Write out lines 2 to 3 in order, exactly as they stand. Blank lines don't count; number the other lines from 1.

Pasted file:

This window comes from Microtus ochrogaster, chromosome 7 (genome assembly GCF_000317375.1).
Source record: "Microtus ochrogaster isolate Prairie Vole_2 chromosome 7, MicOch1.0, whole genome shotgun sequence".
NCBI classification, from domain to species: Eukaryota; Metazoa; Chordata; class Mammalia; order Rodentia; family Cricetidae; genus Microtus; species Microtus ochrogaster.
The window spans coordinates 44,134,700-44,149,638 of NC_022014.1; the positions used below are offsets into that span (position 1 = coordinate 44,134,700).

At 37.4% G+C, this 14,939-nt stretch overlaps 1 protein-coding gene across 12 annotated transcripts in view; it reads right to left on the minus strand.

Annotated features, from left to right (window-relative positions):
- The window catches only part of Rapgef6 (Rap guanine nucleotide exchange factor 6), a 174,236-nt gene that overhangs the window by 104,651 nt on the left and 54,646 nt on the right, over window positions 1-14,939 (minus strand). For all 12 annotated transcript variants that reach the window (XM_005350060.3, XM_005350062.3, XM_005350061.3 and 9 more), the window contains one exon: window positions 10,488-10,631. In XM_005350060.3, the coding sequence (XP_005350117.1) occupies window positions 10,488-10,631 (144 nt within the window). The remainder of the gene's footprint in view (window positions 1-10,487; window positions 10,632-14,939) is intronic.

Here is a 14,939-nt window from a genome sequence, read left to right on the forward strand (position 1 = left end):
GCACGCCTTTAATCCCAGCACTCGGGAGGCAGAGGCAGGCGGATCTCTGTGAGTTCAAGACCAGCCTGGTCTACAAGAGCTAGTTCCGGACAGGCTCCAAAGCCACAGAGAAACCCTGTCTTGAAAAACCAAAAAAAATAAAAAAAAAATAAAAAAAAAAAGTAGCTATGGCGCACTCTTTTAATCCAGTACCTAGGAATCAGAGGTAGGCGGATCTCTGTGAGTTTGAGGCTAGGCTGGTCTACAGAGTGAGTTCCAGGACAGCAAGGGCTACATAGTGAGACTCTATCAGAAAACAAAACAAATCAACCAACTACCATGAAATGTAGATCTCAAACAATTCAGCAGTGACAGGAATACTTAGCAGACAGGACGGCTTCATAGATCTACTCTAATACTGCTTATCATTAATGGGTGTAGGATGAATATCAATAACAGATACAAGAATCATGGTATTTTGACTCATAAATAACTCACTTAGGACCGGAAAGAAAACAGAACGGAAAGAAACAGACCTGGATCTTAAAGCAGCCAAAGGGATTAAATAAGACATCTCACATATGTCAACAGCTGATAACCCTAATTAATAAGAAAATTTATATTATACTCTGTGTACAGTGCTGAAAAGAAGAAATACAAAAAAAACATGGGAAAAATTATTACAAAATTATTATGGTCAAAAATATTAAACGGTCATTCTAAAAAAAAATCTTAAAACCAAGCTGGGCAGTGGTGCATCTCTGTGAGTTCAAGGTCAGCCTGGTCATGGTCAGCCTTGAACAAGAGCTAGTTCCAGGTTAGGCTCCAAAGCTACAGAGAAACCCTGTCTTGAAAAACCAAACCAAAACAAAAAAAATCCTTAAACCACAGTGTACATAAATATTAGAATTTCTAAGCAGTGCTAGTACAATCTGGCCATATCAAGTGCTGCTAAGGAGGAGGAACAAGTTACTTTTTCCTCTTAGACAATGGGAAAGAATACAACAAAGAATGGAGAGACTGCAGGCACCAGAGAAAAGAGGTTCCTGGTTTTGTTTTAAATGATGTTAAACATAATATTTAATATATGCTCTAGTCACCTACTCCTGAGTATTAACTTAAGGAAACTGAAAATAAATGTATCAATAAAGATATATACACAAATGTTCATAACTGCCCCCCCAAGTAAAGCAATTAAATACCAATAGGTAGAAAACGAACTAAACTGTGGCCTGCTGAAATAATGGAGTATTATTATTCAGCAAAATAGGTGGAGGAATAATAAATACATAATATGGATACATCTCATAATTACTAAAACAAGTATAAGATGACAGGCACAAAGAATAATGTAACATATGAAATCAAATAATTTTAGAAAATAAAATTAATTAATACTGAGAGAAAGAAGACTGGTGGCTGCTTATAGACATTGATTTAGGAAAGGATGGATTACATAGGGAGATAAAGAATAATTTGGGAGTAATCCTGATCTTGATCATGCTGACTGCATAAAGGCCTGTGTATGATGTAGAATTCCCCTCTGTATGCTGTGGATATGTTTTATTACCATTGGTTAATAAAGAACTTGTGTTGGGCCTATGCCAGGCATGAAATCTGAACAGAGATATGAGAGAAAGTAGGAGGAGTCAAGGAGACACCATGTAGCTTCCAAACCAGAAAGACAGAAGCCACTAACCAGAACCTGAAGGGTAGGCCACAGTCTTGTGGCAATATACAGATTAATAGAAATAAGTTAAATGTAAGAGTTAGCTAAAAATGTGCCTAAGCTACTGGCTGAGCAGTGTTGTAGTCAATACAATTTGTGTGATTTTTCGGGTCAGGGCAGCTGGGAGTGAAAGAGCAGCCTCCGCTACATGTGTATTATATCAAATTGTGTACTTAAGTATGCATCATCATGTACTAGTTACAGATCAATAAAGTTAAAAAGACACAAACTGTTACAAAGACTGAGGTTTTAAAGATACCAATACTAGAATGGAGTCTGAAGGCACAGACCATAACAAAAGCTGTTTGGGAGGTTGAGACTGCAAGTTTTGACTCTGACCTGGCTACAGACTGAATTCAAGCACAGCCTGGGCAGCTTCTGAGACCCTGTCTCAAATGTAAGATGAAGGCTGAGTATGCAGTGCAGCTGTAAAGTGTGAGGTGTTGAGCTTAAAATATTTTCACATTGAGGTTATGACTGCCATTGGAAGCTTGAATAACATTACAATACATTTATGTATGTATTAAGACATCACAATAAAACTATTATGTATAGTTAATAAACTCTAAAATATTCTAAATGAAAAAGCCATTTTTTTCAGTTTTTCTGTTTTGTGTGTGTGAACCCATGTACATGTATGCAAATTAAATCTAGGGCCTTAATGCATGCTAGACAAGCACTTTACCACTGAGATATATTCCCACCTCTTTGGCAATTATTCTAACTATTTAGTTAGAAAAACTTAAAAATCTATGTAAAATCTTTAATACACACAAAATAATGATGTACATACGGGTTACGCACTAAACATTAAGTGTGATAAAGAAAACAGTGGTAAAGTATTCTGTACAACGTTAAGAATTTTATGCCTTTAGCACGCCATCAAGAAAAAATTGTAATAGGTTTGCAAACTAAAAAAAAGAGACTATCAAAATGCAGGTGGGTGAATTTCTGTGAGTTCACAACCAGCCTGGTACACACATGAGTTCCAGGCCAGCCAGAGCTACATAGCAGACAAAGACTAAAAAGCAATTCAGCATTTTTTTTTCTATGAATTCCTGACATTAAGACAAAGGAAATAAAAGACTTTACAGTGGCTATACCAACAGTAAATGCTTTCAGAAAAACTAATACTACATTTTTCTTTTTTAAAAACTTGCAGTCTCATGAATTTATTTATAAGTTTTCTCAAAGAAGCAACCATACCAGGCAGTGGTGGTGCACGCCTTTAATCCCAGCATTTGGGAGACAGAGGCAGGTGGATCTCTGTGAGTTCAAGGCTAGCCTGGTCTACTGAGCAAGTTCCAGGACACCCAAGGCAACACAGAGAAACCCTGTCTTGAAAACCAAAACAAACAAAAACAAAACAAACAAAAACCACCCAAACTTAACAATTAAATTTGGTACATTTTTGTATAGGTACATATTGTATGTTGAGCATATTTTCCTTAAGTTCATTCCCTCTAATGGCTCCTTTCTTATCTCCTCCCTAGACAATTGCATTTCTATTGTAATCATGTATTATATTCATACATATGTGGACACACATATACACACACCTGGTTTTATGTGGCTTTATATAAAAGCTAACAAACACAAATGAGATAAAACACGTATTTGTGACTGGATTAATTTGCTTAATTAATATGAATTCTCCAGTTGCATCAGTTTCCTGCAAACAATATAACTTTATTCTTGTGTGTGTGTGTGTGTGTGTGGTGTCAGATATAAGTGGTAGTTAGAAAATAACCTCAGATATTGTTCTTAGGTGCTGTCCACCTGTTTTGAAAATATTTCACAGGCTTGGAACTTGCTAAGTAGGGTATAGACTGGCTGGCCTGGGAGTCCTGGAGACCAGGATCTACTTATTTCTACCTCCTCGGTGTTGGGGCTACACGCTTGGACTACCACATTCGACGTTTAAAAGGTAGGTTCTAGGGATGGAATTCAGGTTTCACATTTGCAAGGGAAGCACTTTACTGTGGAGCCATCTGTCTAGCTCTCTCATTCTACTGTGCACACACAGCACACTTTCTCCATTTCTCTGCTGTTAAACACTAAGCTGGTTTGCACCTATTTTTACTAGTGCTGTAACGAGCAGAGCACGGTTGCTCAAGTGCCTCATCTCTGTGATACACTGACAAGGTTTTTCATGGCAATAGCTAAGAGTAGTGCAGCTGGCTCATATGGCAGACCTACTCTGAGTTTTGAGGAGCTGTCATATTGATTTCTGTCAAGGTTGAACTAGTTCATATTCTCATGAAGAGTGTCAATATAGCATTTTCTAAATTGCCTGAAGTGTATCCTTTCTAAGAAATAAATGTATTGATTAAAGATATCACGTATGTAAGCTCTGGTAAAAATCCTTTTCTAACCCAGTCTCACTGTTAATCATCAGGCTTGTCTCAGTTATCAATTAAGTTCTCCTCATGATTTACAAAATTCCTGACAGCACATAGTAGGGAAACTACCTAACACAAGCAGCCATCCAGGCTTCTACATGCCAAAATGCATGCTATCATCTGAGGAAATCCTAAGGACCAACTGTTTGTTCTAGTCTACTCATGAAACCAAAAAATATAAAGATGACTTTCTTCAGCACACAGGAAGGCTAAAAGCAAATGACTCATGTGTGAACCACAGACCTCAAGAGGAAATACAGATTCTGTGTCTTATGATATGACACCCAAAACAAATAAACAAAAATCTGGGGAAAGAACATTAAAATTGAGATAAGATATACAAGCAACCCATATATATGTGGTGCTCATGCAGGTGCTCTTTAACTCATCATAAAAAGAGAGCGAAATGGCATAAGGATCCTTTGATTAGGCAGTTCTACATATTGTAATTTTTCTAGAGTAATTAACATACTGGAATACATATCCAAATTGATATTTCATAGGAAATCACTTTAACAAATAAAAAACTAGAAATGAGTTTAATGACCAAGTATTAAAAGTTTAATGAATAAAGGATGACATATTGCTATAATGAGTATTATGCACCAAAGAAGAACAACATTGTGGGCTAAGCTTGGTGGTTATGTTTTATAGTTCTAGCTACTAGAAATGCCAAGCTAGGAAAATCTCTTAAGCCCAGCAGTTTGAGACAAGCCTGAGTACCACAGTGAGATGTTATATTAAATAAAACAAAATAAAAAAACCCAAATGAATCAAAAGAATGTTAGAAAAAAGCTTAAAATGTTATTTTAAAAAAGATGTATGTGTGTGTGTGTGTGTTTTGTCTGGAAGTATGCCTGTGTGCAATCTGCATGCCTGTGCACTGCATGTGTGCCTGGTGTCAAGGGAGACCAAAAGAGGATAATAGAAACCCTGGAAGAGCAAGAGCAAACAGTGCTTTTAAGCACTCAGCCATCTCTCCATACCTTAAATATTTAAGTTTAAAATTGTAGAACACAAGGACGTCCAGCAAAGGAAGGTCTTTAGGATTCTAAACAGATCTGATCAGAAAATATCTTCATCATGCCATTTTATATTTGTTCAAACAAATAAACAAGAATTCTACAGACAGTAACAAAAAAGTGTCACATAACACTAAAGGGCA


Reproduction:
Source record: "Microtus ochrogaster isolate Prairie Vole_2 chromosome 7, MicOch1.0, whole genome shotgun sequence".
NCBI classification, from domain to species: Eukaryota; Metazoa; Chordata; class Mammalia; order Rodentia; family Cricetidae; genus Microtus; species Microtus ochrogaster.